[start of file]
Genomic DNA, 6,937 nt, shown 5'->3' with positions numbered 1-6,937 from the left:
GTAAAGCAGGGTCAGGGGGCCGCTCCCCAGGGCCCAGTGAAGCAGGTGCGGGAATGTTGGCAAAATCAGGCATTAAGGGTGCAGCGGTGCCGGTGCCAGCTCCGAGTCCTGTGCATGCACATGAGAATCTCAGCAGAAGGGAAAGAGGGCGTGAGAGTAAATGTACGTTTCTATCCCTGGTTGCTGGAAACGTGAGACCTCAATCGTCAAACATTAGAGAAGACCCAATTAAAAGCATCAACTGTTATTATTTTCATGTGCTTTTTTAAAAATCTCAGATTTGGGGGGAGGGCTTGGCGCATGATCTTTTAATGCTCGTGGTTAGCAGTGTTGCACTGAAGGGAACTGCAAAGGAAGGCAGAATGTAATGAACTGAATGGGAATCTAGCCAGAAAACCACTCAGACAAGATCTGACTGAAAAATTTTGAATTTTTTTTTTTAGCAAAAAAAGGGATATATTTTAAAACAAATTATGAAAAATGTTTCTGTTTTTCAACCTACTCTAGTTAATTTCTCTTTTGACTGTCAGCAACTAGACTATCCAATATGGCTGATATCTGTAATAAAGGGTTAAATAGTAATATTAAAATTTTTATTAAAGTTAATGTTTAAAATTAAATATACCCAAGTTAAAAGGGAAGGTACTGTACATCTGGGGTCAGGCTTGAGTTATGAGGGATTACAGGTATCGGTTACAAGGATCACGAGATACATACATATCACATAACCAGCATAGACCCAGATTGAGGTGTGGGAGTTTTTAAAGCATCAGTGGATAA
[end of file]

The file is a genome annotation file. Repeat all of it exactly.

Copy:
Genomic DNA, 6,937 nt, shown 5'->3' with positions numbered 1-6,937 from the left:
GTAAAGCAGGGTCAGGGGGCCGCTCCCCAGGGCCCAGTGAAGCAGGTGCGGGAATGTTGGCAAAATCAGGCATTAAGGGTGCAGCGGTGCCGGTGCCAGCTCCGAGTCCTGTGCATGCACATGAGAATCTCAGCAGAAGGGAAAGAGGGCGTGAGAGTAAATGTACGTTTCTATCCCTGGTTGCTGGAAACGTGAGACCTCAATCGTCAAACATTAGAGAAGACCCAATTAAAAGCATCAACTGTTATTATTTTCATGTGCTTTTTTAAAAATCTCAGATTTGGGGGGAGGGCTTGGCGCATGATCTTTTAATGCTCGTGGTTAGCAGTGTTGCACTGAAGGGAACTGCAAAGGAAGGCAGAATGTAATGAACTGAATGGGAATCTAGCCAGAAAACCACTCAGACAAGATCTGACTGAAAAATTTTGAATTTTTTTTTTTAGCAAAAAAAGGGATATATTTTAAAACAAATTATGAAAAATGTTTCTGTTTTTCAACCTACTCTAGTTAATTTCTCTTTTGACTGTCAGCAACTAGACTATCCAATATGGCTGATATCTGTAATAAAGGGTTAAATAGTAATATTAAAATTTTTATTAAAGTTAATGTTTAAAATTAAATATACCCAAGTTAAAAGGGAAGGTACTGTACATCTGGGGTCAGGCTTGAGTTATGAGGGATTACAGGTATCGGTTACAAGGATCACGAGATACATACATATCACATAACCAGCATAGACCCAGATTGAGGTGTGGGAGTTTTTAAAGCATCAGTGGATAA